What to Do if You Are Not Treated Fairly in Court

Para ver este artículo en español por favor visite aquí. (To view this article in Spanish, visit here.)

You should be treated fairly and with respect when you go to court. If you had a court hearing and the Town, Village, or City Judge or Justice did not treat you with fairness and courtesy, you have a right to complain.

A complaint form is available online: https://cjc.ny.gov/General.Information/Gen.Info.Pages/filecomplaint.html. More information:  http://www.scjc.state.ny.us or 585-784-4141. You can also find helpful FAQ on filing a complaint here: https://cjc.ny.gov/faq.html

The Commission is not a court of appeals, and you should not complain to the Commission because a justice ruled against you.  For example, do not complain to the Commission if a justice decided that you broke the rules of your lease, but you think that you did not break the rules—you could file an appeal instead.

Commission complaint information:

  1. You do not need an attorney to file the complaint with the Commission. You can do this on your own online.
  2. You should file a complaint as soon as you find the judge’s conduct to be unethical (examples of unethical conduct are below).
  3. The Commission cannot transfer your case to a different judge or disqualify the judge hearing your case.
  4. If the Commission decides to dismiss your complaint, the decision is final. You cannot appeal against it.

When should I file a complaint with the Commission?

You may want to file a complaint with the Commission if the justice:

  • Did not let you speak
  • Did not let you ask questions
  • Did not let you raise valid claims
  • Said things that make you believe that he or she is biased against you because of race, gender, religion, income, etc.

Examples of unfair treatment in eviction cases:

  • The justice refused to consider your claim for reduced rent based on problems with the condition of the home.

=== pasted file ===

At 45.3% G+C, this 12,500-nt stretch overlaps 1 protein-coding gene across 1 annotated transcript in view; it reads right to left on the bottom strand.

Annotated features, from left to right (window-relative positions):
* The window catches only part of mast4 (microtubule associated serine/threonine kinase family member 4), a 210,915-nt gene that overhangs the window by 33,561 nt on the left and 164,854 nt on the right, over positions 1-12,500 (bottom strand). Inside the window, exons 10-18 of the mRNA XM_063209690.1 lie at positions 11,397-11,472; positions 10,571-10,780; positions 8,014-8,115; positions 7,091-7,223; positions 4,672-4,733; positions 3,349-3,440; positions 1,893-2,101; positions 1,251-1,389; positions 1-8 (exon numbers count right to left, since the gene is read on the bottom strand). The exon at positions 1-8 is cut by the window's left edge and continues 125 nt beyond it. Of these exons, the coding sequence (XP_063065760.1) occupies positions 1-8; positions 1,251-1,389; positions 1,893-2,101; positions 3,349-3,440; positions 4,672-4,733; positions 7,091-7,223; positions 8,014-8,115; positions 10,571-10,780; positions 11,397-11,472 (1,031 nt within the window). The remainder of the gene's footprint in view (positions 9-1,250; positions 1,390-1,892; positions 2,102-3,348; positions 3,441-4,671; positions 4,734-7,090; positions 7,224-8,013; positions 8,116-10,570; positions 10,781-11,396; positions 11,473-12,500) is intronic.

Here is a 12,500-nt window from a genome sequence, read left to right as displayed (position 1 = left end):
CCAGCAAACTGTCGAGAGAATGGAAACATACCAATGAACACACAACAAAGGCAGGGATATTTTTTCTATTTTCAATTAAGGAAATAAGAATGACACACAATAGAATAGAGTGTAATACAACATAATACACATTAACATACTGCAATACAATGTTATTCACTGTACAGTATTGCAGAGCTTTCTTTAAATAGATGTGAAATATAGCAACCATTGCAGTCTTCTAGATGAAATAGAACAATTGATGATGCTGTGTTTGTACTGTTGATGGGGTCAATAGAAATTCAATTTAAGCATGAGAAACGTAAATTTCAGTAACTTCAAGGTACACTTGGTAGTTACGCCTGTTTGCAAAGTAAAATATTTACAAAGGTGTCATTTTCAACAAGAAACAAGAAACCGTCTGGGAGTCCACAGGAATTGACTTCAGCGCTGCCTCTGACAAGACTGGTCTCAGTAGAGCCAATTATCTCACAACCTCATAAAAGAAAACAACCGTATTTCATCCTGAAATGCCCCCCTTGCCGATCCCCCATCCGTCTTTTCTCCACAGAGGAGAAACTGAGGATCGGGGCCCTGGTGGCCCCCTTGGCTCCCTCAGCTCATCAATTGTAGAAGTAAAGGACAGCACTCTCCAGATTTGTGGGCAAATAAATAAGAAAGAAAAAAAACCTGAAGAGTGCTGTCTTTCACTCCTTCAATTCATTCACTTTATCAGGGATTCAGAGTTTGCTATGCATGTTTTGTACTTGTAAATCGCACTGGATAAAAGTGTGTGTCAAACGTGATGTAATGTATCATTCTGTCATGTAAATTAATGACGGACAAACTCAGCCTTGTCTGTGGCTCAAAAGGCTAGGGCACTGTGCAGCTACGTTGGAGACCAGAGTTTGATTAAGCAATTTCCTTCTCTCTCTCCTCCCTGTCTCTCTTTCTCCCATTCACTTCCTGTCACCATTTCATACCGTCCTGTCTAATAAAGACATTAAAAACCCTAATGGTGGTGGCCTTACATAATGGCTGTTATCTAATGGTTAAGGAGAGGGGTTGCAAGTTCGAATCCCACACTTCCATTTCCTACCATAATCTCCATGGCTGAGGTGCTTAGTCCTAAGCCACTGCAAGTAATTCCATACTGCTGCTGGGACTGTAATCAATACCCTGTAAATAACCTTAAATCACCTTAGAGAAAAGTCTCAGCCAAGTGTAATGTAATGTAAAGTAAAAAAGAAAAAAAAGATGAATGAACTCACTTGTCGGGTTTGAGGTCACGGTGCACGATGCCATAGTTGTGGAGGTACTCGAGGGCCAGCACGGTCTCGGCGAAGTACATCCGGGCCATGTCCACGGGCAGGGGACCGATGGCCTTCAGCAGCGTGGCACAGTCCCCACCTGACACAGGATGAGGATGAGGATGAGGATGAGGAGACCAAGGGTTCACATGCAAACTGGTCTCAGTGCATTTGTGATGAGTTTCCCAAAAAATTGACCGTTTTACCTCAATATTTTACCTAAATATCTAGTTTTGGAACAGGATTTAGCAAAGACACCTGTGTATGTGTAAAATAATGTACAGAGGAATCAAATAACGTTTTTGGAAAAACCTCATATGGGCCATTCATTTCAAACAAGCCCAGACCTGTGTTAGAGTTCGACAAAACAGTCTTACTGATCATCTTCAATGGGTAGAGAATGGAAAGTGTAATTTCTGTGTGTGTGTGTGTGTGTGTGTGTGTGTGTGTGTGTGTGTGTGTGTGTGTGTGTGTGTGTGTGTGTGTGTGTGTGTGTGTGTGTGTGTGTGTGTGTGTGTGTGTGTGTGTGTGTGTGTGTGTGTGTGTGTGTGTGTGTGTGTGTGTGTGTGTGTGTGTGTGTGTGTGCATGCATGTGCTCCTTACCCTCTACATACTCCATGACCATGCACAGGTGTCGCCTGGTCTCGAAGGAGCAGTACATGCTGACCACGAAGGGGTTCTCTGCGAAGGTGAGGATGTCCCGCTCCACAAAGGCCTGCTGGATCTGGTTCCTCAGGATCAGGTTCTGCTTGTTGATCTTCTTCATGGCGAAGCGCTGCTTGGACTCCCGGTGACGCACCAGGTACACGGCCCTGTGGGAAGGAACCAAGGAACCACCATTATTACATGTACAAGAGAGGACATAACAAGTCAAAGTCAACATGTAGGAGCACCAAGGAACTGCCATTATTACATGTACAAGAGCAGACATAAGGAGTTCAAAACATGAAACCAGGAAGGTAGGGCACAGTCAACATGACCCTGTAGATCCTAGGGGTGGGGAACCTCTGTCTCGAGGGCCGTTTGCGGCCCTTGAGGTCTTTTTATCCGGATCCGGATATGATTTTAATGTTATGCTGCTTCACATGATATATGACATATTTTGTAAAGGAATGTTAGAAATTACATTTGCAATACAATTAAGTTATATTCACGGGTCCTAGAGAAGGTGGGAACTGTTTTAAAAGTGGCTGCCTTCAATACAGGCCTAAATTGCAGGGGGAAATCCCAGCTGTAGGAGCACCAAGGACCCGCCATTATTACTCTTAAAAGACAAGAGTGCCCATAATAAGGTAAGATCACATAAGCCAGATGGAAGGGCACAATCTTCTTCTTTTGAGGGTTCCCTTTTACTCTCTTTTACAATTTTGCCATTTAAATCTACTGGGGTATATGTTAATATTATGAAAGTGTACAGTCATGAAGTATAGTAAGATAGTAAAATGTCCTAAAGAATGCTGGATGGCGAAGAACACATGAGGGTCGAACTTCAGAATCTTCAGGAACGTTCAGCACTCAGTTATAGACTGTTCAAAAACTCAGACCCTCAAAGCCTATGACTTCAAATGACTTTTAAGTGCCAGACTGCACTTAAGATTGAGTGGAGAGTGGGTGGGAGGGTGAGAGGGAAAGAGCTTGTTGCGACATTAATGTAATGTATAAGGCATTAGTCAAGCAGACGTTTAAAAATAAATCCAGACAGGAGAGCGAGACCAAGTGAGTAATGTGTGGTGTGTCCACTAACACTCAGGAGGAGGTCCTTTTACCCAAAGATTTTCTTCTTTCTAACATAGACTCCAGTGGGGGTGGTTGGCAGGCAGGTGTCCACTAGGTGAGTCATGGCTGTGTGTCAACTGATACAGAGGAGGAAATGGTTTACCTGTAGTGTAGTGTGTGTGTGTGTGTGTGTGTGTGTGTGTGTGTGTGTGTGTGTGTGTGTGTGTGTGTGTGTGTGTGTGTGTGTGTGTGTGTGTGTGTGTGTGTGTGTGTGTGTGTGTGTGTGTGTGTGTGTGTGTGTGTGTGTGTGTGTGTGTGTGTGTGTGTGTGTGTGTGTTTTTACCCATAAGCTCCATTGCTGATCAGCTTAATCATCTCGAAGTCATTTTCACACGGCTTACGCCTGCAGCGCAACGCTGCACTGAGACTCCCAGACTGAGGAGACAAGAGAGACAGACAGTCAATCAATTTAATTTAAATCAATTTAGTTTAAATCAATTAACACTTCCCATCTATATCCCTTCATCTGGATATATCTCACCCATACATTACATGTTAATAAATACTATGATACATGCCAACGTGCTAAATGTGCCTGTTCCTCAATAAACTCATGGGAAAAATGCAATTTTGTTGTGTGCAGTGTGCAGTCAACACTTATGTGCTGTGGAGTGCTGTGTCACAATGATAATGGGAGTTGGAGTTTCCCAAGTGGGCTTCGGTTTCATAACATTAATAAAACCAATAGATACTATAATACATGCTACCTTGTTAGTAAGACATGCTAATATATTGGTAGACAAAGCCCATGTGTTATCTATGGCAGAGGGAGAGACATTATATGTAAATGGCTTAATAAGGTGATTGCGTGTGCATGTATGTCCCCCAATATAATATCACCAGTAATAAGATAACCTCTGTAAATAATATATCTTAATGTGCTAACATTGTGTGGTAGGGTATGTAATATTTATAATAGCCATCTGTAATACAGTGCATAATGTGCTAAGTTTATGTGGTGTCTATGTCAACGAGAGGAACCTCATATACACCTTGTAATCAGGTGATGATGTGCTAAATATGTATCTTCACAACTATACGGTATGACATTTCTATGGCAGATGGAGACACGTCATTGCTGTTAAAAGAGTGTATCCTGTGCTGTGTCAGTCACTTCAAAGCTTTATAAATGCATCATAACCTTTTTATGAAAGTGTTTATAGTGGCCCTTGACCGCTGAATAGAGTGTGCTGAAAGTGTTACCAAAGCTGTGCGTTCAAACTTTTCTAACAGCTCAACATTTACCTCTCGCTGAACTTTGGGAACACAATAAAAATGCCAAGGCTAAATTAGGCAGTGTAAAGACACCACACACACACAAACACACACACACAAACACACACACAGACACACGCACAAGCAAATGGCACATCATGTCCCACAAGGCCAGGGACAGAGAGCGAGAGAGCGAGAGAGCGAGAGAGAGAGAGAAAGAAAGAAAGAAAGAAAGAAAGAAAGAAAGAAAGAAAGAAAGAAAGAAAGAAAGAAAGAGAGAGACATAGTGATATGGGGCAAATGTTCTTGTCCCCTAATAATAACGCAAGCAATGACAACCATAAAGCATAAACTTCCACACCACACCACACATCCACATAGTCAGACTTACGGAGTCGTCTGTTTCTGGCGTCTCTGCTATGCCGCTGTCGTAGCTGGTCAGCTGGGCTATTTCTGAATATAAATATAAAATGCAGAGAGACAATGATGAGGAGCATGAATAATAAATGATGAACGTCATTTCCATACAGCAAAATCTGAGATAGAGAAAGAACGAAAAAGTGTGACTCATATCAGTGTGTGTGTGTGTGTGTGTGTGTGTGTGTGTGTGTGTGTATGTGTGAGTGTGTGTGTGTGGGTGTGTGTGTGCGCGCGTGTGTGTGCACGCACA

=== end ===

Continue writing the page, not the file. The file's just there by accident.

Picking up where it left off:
• The justice did not allow you to speak about or submit evidence about the basic procedural requirements for an eviction, such as correct service of the court papers, a correct rent demand, or a termination notice.
  • The justice told you that you could not raise a defense without an attorney or that you could not answer the papers orally in court.
  • The justice gave the opposing party legal advice about your case prior to your hearing, such as filling out the landlord's eviction papers.
  • The justice assumed that you owed rent and would be evicted without making the landlord prove the case, and did not allow you to dispute the landlord’s claims.

Remember: justices should also be treated with respect and courtesy.  Do not speak while the judge is speaking, do not raise your voice, and always address the judge or justice as "Your Honor."



(c) Legal Assistance of Western New York, Inc. ®

This article provides general information about this subject. Laws affecting this subject may have changed since this article was written. For specific legal advice about a problem you are having, get the advice of a lawyer.  Receiving this information does not make you a client of our office.


Last Reviewed Date: March 28, 2023



Last updated on .

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